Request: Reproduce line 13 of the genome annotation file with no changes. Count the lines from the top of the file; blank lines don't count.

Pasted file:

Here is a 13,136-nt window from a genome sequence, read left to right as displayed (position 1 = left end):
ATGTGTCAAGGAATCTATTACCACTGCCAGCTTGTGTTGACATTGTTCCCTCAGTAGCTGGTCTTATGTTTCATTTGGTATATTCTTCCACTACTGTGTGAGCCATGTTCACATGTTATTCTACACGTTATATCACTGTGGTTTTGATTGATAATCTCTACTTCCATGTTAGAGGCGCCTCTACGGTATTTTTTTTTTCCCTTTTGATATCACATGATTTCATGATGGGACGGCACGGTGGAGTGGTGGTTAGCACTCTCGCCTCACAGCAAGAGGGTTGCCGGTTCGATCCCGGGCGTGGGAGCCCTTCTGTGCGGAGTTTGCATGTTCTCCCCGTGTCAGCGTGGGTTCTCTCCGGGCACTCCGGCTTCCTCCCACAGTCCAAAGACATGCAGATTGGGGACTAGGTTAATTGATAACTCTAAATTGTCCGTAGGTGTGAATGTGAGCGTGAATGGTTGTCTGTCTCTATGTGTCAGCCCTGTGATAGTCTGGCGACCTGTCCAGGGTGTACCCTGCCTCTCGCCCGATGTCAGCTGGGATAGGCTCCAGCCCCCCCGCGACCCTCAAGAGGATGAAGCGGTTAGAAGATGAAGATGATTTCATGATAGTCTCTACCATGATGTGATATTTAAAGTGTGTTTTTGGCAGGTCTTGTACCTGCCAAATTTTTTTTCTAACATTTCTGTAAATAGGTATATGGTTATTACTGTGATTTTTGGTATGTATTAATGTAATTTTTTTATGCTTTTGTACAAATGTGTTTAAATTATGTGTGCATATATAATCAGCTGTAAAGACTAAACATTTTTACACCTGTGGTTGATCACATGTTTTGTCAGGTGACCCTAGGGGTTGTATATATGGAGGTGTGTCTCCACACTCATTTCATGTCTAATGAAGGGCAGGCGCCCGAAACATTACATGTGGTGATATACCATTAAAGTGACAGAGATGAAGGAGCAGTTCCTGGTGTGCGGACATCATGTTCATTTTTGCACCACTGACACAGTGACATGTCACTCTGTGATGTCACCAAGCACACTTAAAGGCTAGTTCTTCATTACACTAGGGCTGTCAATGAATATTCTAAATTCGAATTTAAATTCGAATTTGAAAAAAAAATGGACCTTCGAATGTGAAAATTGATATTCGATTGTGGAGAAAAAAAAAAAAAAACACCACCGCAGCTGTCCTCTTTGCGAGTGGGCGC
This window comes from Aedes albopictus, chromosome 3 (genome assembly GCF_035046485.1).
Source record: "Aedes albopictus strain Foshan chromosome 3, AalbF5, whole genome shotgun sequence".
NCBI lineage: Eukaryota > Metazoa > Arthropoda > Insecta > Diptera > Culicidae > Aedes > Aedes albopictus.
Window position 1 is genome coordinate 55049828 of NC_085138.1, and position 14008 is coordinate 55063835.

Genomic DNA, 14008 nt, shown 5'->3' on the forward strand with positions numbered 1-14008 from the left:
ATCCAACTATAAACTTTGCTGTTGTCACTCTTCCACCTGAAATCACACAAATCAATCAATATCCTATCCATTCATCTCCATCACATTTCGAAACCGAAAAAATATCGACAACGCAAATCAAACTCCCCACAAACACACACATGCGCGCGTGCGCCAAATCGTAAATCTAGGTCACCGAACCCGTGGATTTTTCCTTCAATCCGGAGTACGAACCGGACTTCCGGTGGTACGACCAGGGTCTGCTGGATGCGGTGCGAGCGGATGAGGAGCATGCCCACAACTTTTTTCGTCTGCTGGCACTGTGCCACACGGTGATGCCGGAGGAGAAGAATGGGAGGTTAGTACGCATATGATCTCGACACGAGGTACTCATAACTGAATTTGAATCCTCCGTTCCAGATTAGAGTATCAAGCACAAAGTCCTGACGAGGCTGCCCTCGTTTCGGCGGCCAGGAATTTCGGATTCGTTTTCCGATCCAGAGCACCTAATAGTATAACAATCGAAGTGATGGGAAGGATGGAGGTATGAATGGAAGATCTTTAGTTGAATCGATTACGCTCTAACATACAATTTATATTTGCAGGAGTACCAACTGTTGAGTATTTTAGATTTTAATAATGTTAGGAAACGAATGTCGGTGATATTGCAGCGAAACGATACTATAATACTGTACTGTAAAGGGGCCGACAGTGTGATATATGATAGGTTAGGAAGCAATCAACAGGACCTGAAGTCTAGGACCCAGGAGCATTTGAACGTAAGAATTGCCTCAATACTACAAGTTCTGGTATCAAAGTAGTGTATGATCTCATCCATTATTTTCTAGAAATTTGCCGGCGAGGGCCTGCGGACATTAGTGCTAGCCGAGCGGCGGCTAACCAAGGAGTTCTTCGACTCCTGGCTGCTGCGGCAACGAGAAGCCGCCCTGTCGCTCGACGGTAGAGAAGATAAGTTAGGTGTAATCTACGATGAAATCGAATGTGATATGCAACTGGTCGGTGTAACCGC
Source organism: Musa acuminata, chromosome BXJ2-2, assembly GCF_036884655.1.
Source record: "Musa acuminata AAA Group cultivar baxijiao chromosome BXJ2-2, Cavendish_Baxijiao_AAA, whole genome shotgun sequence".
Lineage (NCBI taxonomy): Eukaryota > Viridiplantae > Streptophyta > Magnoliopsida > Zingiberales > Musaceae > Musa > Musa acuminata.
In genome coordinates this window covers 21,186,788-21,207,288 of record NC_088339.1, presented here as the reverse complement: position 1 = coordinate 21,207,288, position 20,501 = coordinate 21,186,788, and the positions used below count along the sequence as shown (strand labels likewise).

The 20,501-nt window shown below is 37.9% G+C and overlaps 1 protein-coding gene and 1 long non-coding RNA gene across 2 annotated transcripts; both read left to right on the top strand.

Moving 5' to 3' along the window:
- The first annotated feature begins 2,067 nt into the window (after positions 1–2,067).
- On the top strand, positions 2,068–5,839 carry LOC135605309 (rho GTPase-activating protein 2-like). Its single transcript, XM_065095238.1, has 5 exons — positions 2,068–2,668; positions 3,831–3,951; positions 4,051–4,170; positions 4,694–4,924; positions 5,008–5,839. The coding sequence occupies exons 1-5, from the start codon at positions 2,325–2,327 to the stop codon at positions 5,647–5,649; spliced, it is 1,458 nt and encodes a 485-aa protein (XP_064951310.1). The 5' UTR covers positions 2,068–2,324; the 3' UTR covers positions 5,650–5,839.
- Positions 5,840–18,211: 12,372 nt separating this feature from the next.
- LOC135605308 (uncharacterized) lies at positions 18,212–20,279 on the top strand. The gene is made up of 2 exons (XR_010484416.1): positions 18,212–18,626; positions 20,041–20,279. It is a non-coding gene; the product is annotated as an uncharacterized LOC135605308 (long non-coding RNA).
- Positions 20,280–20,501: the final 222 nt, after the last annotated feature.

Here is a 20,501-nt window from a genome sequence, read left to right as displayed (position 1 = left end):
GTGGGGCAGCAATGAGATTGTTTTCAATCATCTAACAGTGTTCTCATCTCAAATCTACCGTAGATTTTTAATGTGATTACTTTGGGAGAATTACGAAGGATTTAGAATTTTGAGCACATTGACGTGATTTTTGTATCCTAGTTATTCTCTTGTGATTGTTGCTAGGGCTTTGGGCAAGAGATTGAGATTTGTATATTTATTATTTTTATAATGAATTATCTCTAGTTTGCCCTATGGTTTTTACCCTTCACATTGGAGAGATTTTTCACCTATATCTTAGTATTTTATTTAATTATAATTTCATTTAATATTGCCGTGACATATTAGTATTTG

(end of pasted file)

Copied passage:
The 20,501-nt window shown below is 37.9% G+C and overlaps 1 protein-coding gene and 1 long non-coding RNA gene across 2 annotated transcripts; both read left to right on the top strand.